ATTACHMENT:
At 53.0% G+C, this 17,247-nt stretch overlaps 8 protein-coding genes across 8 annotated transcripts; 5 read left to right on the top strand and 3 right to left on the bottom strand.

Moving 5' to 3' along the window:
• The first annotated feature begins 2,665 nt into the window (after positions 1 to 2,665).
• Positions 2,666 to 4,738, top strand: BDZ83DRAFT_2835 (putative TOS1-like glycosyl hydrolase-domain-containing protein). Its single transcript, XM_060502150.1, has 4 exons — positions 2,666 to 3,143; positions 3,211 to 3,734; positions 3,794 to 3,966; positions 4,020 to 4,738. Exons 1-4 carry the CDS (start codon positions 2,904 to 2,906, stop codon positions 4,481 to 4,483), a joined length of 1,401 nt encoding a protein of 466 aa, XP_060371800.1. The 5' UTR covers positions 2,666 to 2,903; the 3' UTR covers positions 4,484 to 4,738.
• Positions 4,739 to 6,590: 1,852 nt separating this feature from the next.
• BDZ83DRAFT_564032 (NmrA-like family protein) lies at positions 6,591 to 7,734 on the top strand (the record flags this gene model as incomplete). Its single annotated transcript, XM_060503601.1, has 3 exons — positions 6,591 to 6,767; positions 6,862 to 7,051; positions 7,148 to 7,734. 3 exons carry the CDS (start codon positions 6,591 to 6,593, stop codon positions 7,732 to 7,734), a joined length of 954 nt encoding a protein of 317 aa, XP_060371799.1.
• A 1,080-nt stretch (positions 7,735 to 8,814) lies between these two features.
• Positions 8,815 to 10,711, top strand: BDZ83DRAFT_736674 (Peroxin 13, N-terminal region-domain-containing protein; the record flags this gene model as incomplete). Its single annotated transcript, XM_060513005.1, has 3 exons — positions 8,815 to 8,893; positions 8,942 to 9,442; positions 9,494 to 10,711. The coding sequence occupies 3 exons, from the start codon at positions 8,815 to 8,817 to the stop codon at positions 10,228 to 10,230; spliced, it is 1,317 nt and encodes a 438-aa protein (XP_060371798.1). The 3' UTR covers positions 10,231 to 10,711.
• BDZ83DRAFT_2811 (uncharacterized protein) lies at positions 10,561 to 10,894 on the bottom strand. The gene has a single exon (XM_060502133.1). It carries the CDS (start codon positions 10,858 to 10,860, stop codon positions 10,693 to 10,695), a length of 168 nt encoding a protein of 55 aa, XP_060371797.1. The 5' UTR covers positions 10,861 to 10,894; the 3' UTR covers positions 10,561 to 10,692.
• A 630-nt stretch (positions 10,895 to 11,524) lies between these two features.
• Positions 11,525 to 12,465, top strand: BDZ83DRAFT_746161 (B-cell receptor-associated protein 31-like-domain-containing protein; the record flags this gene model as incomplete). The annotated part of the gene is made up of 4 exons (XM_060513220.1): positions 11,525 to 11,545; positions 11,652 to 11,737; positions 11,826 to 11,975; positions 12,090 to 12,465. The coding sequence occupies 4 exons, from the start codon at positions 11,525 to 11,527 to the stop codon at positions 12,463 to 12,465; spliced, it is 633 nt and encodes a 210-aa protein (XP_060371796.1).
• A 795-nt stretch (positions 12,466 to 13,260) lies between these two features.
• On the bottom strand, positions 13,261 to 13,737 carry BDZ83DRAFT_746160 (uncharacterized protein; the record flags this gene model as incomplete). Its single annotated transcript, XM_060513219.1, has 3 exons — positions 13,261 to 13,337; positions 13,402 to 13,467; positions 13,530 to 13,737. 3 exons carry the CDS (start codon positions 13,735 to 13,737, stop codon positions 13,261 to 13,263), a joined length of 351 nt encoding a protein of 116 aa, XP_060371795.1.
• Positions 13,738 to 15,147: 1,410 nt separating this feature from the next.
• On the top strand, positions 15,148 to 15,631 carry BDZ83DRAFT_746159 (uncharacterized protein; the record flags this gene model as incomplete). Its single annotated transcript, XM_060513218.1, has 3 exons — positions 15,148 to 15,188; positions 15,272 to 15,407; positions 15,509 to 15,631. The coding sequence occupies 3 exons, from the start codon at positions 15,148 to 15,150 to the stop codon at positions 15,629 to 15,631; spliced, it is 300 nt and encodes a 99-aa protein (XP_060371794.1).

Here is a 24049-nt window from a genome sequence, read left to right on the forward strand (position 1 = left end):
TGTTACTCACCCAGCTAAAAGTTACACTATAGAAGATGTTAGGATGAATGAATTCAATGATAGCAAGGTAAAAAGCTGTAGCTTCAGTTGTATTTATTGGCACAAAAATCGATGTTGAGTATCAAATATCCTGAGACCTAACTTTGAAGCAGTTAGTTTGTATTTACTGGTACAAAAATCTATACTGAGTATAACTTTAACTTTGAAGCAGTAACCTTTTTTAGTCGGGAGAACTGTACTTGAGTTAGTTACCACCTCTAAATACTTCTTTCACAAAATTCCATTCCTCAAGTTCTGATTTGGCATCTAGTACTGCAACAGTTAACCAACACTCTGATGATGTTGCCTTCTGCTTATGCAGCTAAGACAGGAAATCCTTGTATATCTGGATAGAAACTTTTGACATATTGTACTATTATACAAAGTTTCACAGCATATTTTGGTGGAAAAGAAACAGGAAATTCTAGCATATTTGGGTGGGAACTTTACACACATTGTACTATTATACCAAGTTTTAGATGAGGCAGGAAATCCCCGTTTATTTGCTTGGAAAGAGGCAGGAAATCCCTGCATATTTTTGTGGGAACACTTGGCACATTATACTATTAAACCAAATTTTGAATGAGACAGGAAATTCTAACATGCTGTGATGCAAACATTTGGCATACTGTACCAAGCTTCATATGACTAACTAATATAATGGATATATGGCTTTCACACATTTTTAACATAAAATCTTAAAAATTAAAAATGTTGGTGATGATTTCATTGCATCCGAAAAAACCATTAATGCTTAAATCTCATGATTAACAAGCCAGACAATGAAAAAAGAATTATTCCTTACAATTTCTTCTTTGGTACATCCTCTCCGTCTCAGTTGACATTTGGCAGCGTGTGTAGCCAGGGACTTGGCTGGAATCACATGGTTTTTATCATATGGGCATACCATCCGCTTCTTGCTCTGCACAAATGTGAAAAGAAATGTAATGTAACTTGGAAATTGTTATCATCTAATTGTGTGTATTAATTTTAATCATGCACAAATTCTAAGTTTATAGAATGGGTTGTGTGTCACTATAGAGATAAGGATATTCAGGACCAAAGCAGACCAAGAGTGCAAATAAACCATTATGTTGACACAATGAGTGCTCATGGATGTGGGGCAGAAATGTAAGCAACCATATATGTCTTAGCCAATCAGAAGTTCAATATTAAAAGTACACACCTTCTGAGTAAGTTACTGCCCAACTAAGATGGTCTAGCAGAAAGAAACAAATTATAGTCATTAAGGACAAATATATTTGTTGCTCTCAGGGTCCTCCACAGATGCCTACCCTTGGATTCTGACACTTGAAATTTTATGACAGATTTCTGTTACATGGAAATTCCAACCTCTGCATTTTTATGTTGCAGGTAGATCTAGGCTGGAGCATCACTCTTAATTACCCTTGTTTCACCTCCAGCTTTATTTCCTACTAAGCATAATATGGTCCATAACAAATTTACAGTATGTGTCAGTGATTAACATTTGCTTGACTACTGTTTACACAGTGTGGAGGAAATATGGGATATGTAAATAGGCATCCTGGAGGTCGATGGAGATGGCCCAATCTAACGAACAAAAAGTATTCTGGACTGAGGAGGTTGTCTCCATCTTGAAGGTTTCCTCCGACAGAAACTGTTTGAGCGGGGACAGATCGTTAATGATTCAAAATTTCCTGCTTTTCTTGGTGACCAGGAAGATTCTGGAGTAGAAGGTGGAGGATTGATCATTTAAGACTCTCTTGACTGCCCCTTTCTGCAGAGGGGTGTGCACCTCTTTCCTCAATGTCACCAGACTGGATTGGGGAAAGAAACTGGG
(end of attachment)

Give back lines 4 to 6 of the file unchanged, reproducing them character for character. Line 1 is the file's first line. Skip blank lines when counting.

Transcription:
• Positions 2,666 to 4,738, top strand: BDZ83DRAFT_2835 (putative TOS1-like glycosyl hydrolase-domain-containing protein). Its single transcript, XM_060502150.1, has 4 exons — positions 2,666 to 3,143; positions 3,211 to 3,734; positions 3,794 to 3,966; positions 4,020 to 4,738. Exons 1-4 carry the CDS (start codon positions 2,904 to 2,906, stop codon positions 4,481 to 4,483), a joined length of 1,401 nt encoding a protein of 466 aa, XP_060371800.1. The 5' UTR covers positions 2,666 to 2,903; the 3' UTR covers positions 4,484 to 4,738.
• Positions 4,739 to 6,590: 1,852 nt separating this feature from the next.
• BDZ83DRAFT_564032 (NmrA-like family protein) lies at positions 6,591 to 7,734 on the top strand (the record flags this gene model as incomplete). Its single annotated transcript, XM_060503601.1, has 3 exons — positions 6,591 to 6,767; positions 6,862 to 7,051; positions 7,148 to 7,734. 3 exons carry the CDS (start codon positions 6,591 to 6,593, stop codon positions 7,732 to 7,734), a joined length of 954 nt encoding a protein of 317 aa, XP_060371799.1.